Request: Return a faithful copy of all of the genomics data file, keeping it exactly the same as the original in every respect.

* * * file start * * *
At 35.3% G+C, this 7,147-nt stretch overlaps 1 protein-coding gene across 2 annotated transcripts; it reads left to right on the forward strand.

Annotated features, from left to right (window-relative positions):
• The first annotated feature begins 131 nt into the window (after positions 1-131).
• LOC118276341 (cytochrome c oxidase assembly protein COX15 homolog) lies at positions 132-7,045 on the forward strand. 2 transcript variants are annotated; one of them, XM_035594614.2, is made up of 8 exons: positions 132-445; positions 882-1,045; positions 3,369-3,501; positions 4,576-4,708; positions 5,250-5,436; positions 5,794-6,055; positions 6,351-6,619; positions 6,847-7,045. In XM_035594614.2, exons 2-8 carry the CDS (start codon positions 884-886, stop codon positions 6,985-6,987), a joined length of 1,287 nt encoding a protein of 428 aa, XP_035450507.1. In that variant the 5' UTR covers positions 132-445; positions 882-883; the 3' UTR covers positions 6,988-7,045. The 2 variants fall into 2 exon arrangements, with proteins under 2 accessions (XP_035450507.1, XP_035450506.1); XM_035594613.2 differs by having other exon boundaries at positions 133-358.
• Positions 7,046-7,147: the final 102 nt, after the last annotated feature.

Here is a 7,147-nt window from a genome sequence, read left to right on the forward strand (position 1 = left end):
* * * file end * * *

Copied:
At 35.3% G+C, this 7,147-nt stretch overlaps 1 protein-coding gene across 2 annotated transcripts; it reads left to right on the forward strand.

Annotated features, from left to right (window-relative positions):
• The first annotated feature begins 131 nt into the window (after positions 1-131).
• LOC118276341 (cytochrome c oxidase assembly protein COX15 homolog) lies at positions 132-7,045 on the forward strand. 2 transcript variants are annotated; one of them, XM_035594614.2, is made up of 8 exons: positions 132-445; positions 882-1,045; positions 3,369-3,501; positions 4,576-4,708; positions 5,250-5,436; positions 5,794-6,055; positions 6,351-6,619; positions 6,847-7,045. In XM_035594614.2, exons 2-8 carry the CDS (start codon positions 884-886, stop codon positions 6,985-6,987), a joined length of 1,287 nt encoding a protein of 428 aa, XP_035450507.1. In that variant the 5' UTR covers positions 132-445; positions 882-883; the 3' UTR covers positions 6,988-7,045. The 2 variants fall into 2 exon arrangements, with proteins under 2 accessions (XP_035450507.1, XP_035450506.1); XM_035594613.2 differs by having other exon boundaries at positions 133-358.
• Positions 7,046-7,147: the final 102 nt, after the last annotated feature.

Here is a 7,147-nt window from a genome sequence, read left to right on the forward strand (position 1 = left end):